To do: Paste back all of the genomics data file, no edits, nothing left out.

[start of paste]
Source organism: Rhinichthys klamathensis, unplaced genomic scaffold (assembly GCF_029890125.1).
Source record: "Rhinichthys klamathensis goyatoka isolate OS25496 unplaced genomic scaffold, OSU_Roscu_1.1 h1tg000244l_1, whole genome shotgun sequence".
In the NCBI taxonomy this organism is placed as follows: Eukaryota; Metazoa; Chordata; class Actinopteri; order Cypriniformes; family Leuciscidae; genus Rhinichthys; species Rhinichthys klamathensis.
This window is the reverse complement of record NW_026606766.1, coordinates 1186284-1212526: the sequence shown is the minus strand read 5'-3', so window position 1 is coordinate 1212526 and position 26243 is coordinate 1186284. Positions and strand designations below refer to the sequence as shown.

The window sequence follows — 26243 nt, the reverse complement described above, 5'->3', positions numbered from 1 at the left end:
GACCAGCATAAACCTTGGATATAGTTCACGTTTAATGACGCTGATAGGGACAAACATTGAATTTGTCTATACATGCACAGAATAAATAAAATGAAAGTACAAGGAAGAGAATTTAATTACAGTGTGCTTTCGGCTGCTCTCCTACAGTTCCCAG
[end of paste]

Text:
Source organism: Rhinichthys klamathensis, unplaced genomic scaffold (assembly GCF_029890125.1).
Source record: "Rhinichthys klamathensis goyatoka isolate OS25496 unplaced genomic scaffold, OSU_Roscu_1.1 h1tg000244l_1, whole genome shotgun sequence".
In the NCBI taxonomy this organism is placed as follows: Eukaryota; Metazoa; Chordata; class Actinopteri; order Cypriniformes; family Leuciscidae; genus Rhinichthys; species Rhinichthys klamathensis.
This window is the reverse complement of record NW_026606766.1, coordinates 1186284-1212526: the sequence shown is the minus strand read 5'-3', so window position 1 is coordinate 1212526 and position 26243 is coordinate 1186284. Positions and strand designations below refer to the sequence as shown.

The window sequence follows — 26243 nt, the reverse complement described above, 5'->3', positions numbered from 1 at the left end:
GACCAGCATAAACCTTGGATATAGTTCACGTTTAATGACGCTGATAGGGACAAACATTGAATTTGTCTATACATGCACAGAATAAATAAAATGAAAGTACAAGGAAGAGAATTTAATTACAGTGTGCTTTCGGCTGCTCTCCTACAGTTCCCAG